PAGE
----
NSW Senior Public Servants Get Pay Rise above 2.5% – Daily Telegraph 13 May 2020

Some of the state’s most senior government officials have been given a pay rise

Premier Gladys Bereiklian has been heavily criticised by the opposition and unions for generous pay rises to department heads, with allegations she is ‘tossing bags of money’ at them.

Premier Gladys Berejiklian has helped seven of her top bureaucrats get identical salaries, prompting claims she was “pampering” them and angering frontline workers.

Decisions published by the NSW Remuneration Tribunal reveal a bunch of department bosses had their base salary set at $599,000 in 2019, following recommendations from Ms Berejiklian.

The biggest pay rise was for Infrastructure NSW chief executive and coordinator general Simon Draper, who went up from $533,050 the previous year – an increase of 12.37 per cent. The reward was, in part for Mr Draper taking on “functions previously undertaken by the former Barangaroo Delivery Authority and Urban Growth” the tribunal ruled in August.

The smallest increase was just over one per cent for NSW Treasury secretary Mike Pratt, who was already earning $592,300 and moved to $599,000.

Department of Education secretary Mark Scott, Transport boss Rodd Staples, Communities and Justice secretary Michael Coutts-Trotter, Health secretary Elizabeth Koff were all increased to the same pay rate from July 1 last year. Department of Customer Services secretary Emma Hogan was also placed on $599,000, although her previous salary is not known.
Ms Berejiklian did, however, scrap a system of 12 per cent discretionary bonuses for senior executives in the last state budget.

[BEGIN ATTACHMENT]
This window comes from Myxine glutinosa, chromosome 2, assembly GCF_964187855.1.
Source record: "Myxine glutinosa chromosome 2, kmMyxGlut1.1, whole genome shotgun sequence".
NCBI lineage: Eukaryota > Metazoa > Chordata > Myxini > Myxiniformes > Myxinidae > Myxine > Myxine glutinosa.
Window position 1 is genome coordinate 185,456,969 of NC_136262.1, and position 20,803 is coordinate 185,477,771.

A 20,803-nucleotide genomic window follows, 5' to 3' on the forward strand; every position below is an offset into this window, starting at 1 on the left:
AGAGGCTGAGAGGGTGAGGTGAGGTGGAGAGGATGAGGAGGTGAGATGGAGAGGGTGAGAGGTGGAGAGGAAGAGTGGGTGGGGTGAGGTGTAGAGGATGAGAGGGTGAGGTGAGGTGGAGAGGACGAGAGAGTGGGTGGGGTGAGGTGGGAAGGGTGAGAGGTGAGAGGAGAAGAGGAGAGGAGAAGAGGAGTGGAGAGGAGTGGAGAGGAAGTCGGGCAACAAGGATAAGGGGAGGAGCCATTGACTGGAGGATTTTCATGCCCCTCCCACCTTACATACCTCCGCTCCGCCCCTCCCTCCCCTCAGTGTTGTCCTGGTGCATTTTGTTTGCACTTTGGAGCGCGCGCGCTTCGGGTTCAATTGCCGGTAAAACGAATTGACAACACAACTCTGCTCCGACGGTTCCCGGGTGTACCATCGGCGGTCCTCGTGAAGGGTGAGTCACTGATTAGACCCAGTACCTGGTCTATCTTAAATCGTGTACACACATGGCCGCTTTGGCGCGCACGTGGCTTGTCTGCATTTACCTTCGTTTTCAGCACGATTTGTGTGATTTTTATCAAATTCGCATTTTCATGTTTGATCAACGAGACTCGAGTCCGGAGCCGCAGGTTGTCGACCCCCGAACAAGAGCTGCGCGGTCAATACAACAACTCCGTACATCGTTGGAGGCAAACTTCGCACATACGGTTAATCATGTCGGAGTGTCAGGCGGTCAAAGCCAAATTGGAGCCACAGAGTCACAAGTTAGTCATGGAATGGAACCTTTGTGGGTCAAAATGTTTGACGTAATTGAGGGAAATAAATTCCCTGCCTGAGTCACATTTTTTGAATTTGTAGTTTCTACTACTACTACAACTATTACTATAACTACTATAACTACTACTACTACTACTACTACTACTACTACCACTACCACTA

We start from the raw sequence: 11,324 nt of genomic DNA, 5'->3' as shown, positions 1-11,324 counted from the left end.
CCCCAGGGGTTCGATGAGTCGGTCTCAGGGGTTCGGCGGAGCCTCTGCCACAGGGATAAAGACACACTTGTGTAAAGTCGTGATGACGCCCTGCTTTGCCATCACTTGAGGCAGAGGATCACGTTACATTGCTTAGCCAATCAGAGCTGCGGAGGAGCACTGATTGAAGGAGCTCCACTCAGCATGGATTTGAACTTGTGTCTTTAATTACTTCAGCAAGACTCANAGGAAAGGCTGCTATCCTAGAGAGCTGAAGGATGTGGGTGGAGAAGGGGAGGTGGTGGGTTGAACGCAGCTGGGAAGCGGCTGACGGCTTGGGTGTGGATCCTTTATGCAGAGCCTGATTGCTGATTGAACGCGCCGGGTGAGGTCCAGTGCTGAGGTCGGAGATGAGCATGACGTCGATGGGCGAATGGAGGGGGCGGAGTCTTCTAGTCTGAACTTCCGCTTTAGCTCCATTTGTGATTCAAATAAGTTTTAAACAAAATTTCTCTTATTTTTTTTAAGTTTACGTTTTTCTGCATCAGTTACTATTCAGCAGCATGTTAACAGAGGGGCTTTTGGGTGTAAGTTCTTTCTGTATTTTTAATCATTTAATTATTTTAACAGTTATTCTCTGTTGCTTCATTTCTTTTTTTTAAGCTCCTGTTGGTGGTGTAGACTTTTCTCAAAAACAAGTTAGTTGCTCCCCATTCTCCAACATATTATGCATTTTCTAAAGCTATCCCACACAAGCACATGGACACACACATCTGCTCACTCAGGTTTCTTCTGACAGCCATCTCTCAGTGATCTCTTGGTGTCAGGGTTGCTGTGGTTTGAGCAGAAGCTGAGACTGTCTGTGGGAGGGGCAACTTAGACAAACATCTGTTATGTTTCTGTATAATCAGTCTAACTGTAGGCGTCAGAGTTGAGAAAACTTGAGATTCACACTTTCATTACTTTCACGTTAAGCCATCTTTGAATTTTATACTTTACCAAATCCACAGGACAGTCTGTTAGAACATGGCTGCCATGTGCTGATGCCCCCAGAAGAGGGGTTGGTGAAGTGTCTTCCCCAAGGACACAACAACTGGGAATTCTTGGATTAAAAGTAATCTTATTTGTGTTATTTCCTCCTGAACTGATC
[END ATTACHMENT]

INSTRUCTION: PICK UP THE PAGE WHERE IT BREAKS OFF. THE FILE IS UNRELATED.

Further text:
It is understood the salaries were equalised out of fairness, given the seven bureaucrats had the same level of responsibility.
But shadow treasurer Walt Secord said he believed the premier was trying to “pamper and humour” senior bureaucrats by placing them on the same wage.

“Simply handing chief executive officers and department secretaries massive pay increases so they are all financially equal is a stupid and expensive way to pamper and humour them,” Mr Secord said.

“Gladys Berejiklian is tossing bags of money to department secretaries and CEOs – glorified desk jockeys – in Martin Place and North Sydney, but then on the other hand is forcing nurses, teachers, rail workers, police officers and cleaners to put up an almighty fight for their legislated 2.5 per cent increase.”

Firefighters, health and public sector unions were furious to learn of the pay rises yesterday, given the government was considering freezing the standard 2.5 per cent increase for front line workers.

“The Liberal Government is paying huge pay rises to hand-picked executives whilst at the same time planning wage freezes for the rest of us,” Leighton Drury from the Fire Brigade Employees Union said. “For those of us who have been on the front line of devastating bushfires, storm events and COVID pandemic, this is beyond the pale.”

Public Service Association general secretary Stewart Little said senior public servants getting pay rises above 2.5 per cent was especially hard to accept for frontline prison and hospital staff.

“We’ve been at 2.5 (per cent) since 2011 … I had an officer at Kempsey who had a knife to his throat for five hours yesterday,” Mr Little said.

“So many of our guys … are being asked to perform miracles and they don’t ever get more than 2.5.”

The NSW Teacher’s Federation said its members, who start their careers on $70,652 were expecting a 2.28 per cent pay rise in January.

A statement from the Department of Premier and Cabinet last night said it was the tribunal who set the wage increases but did not explain why the figure of $599,000 had been chosen.

“In making its final determinations, the Tribunal takes into account a number of factors including salary levels in other jurisdictions and comparable organisations,” she said.

The Daily Telegraph
13 May 2020

https://www.dailytelegraph.com.au/news/nsw/some-of-the-states-most-senior-government-officials-have-been-given-a-pay-rise/news-story/b33c36b67b3cee319e660e9d340f233e

Related Posts

Back To Top